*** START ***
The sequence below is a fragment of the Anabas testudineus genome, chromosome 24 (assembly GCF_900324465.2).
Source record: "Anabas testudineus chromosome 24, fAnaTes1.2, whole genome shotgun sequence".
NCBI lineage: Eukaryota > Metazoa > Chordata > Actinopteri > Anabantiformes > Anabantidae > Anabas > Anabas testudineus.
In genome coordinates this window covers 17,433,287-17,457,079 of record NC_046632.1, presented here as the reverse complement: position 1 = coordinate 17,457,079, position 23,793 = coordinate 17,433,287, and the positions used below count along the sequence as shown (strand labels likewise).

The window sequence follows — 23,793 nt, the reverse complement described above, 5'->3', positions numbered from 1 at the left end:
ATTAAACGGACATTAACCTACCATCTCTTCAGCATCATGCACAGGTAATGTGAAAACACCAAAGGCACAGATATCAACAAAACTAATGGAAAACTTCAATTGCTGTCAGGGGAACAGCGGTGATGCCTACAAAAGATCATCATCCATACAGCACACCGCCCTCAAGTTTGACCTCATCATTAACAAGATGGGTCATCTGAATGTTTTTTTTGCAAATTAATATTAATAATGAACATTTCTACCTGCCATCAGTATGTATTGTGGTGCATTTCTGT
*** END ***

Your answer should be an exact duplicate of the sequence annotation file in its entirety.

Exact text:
The sequence below is a fragment of the Anabas testudineus genome, chromosome 24 (assembly GCF_900324465.2).
Source record: "Anabas testudineus chromosome 24, fAnaTes1.2, whole genome shotgun sequence".
NCBI lineage: Eukaryota > Metazoa > Chordata > Actinopteri > Anabantiformes > Anabantidae > Anabas > Anabas testudineus.
In genome coordinates this window covers 17,433,287-17,457,079 of record NC_046632.1, presented here as the reverse complement: position 1 = coordinate 17,457,079, position 23,793 = coordinate 17,433,287, and the positions used below count along the sequence as shown (strand labels likewise).

The window sequence follows — 23,793 nt, the reverse complement described above, 5'->3', positions numbered from 1 at the left end:
ATTAAACGGACATTAACCTACCATCTCTTCAGCATCATGCACAGGTAATGTGAAAACACCAAAGGCACAGATATCAACAAAACTAATGGAAAACTTCAATTGCTGTCAGGGGAACAGCGGTGATGCCTACAAAAGATCATCATCCATACAGCACACCGCCCTCAAGTTTGACCTCATCATTAACAAGATGGGTCATCTGAATGTTTTTTTTGCAAATTAATATTAATAATGAACATTTCTACCTGCCATCAGTATGTATTGTGGTGCATTTCTGT